The History of Street Food


While strolling through London looking at its most famous sites, you won’t fail to notice the huge variety of street food that is on offer around every corner. You will find the usual suspects such as the caramelised nuts stands, hotdog and burger vans and the classic ice cream van.  Here is the history of street food in London.

London is also known for its fantastic street food markets, such as the ones in Camden Market, situated a short walk away from the Lancaster Gate hotels, Borough Market, Dalston Food Market, Berwick Street Market and Whitecross Street. For any food lover, a trip to one or many of these markets will open you up to a whole new world of tastes and flavours and, while many will think that street food is quite a new concept, it actually dates back to the Roman era where street food was one of the main ways that the lower classes survived.

Roman and Oyster Street Food

Romans founded Londinum in AD43 and many of the citizens didn’t have kitchens and therefore relied on street vendors as their main food source. The Romans probably had a good selection of foods to choose from, however, there isn’t any written proof of what they sold, the only thing that has been found during excavations is oyster shells. Oysters were known as ‘poor man’s’ food and could be found everywhere as they were the most common shellfish to be found on the British coast. Leadenhall Market now lies on the centre of Roman Londinium and pays homage to the Romans love of food by holding an array of restaurants and eateries all under one roof.

The History of Street Food

Medieval Street Food of Hot Shepe’s Fete and Strabery Rype

A leap into Medieval times shows that oysters were still a popular choice with the crowds due to them being extremely easy to source, however, there were a few other choices that may not be equally as favoured today such as sheep’s feet. Fruit and rushes were frequent wares of street vendors as well as hot pies.

Stuart and Georgian Street Food of Cherries

Street Food of Cherries

Cherries were a breath of fresh air in the Stuart and Georgian times; street sellers were known to carry their items for sale on their heads which left them open to the elements, birds and garde loo’s i.e chamber pots being emptied from upstairs windows. Cherries were sold on sticks and were very popular while the muffin men sold pastries and cakes to the public. There were turkish men selling rhubarb, women selling nuts from barrows and street sellers selling fish from head baskets. Some of these vendors have been immortalised in artists work such as ‘The Shrimp Girl’ who was depicted selling shrimp from her head basket by William Hogarth.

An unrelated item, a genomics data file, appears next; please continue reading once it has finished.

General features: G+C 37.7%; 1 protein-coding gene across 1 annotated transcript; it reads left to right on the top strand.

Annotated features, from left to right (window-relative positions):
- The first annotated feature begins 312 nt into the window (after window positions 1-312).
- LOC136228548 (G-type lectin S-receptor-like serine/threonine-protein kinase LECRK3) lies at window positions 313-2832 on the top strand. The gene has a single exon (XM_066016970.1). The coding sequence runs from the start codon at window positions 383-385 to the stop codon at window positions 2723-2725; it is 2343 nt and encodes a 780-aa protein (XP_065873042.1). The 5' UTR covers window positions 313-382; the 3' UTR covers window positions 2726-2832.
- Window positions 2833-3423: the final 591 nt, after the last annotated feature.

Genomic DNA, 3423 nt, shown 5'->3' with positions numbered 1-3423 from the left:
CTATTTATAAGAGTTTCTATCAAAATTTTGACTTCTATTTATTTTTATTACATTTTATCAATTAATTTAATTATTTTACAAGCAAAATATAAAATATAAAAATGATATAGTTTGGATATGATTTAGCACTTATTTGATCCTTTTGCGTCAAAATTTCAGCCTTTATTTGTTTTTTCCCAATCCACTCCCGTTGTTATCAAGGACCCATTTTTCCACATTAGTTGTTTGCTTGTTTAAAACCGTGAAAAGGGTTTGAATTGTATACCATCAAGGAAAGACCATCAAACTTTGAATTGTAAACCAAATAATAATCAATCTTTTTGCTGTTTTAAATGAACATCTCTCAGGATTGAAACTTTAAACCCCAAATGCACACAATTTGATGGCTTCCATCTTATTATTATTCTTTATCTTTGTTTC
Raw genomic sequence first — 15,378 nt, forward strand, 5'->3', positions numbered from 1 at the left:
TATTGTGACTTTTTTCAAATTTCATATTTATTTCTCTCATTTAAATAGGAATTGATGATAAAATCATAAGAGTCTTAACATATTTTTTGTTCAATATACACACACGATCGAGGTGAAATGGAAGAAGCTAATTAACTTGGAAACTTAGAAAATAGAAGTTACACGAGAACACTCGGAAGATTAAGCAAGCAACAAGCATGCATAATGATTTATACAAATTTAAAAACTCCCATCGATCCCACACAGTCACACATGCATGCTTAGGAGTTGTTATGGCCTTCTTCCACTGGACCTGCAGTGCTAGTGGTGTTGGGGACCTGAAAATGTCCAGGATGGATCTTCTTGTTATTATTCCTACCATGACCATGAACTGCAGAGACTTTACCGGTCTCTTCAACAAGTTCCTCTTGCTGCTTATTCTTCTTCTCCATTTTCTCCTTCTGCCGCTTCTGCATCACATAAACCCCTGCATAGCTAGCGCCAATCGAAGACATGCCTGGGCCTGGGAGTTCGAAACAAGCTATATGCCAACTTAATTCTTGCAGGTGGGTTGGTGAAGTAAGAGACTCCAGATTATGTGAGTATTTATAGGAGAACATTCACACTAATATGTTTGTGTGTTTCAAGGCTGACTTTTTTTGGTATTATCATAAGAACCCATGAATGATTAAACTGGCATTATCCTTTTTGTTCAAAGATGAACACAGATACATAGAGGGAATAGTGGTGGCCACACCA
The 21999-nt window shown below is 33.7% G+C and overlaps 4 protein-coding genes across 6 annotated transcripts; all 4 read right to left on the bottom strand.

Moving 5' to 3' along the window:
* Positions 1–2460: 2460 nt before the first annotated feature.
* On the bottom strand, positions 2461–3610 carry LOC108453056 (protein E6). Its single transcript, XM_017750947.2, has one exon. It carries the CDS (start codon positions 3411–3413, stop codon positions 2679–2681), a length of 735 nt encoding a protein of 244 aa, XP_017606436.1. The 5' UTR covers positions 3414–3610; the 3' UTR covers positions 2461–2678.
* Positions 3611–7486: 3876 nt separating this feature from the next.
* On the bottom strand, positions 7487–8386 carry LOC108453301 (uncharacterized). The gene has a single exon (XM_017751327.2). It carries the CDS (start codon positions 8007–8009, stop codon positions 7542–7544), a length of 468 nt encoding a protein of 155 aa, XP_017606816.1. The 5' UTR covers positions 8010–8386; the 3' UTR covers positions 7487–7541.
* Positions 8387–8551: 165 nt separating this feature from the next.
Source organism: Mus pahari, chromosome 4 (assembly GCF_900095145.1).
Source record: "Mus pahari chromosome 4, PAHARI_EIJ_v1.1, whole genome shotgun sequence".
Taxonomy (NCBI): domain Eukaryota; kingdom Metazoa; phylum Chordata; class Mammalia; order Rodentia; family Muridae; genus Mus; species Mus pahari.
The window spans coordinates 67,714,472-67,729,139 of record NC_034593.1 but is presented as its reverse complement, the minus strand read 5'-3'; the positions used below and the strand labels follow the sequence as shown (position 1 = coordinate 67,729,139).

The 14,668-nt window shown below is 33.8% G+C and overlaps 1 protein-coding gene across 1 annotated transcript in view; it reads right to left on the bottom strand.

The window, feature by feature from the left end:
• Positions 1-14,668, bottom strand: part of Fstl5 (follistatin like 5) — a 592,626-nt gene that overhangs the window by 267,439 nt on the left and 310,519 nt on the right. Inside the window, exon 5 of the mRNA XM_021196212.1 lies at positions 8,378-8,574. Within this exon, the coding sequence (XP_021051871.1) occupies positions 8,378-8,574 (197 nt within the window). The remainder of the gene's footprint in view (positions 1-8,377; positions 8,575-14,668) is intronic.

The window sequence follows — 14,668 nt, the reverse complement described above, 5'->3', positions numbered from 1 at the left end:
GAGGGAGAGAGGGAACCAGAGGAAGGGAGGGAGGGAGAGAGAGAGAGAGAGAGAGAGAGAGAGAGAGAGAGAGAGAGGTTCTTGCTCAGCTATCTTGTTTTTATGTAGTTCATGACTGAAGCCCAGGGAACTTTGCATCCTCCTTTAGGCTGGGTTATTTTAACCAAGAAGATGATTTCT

Victorian Street Food of eels, pies and puddings

Pies & Puddings

The Victorians took street food to a whole new level with over 6,000 street sellers combining weird and wonderful foods perfectly. They branched out from oysters and included whelks and cockles to their street menus, as well as hot, cooked eels. These were imported from the Netherlands, boiled and seasoned before being served hot to customers with a dash of vinegar and, because the vendor needed his cup back after you were done, the eels were more of a snack than a proper meal. Eels were also used in pies and were a very popular filling in the Victorian era, increasing in popularity as the 1800’s crept on, to the point that pies were also sold on the streets. Other street food favourites were the classic pease soup, rice milk which was like today’s rice pudding, and sheep’s trotters.


1900’s Street Food and the Birth of International Flavours

The early 1900’s were much the same as the Victorian era with chestnut sellers and sandwich men but, after the two World Wars and a complete rebuild of London, it became a safe haven for many in Europe and attracted a vast amount of many people from different countries; this led to a completely new way of street vending. More spices were added, Indian, Thai, Chinese and Japanese foods were springing up all over the city and introducing the British public to more continental flavours, a tradition that still holds strong today.

London’s Street Food Today

Street Food 2

In recent years, London has become incredibly busy with its residents and commuters constantly rushing hither and thither to get to where they need to go that much quicker. In today’s society, rather than street food being a cheaper way of eating and more necessary for survival, it is more a matter of convenience as people tend to have less time for a sit down meal and like to grab their food on the go. Burger vans, crepe stands and kebab shops have now become a drunkard’s best friend, refilling their tanks with much needed sustenance and greeting them back the next day to nurture their hungover states. While there aren’t eel stands anymore, you can still find a fine selection of seafood for sail at the docks in the city or at a local fishmonger where they hold the traditional cockles, oysters and whelks in high regard. If you want to sample the amazing street food of today, there are annual award events hosted in London where you’re welcome to peruse and gorge on the delicious street food that is on offer. When you are filled with delight and delicious food, don’t forget to give thanks the Romans who started this wonderful tradition.

So,  enjoy a foodie weekend in London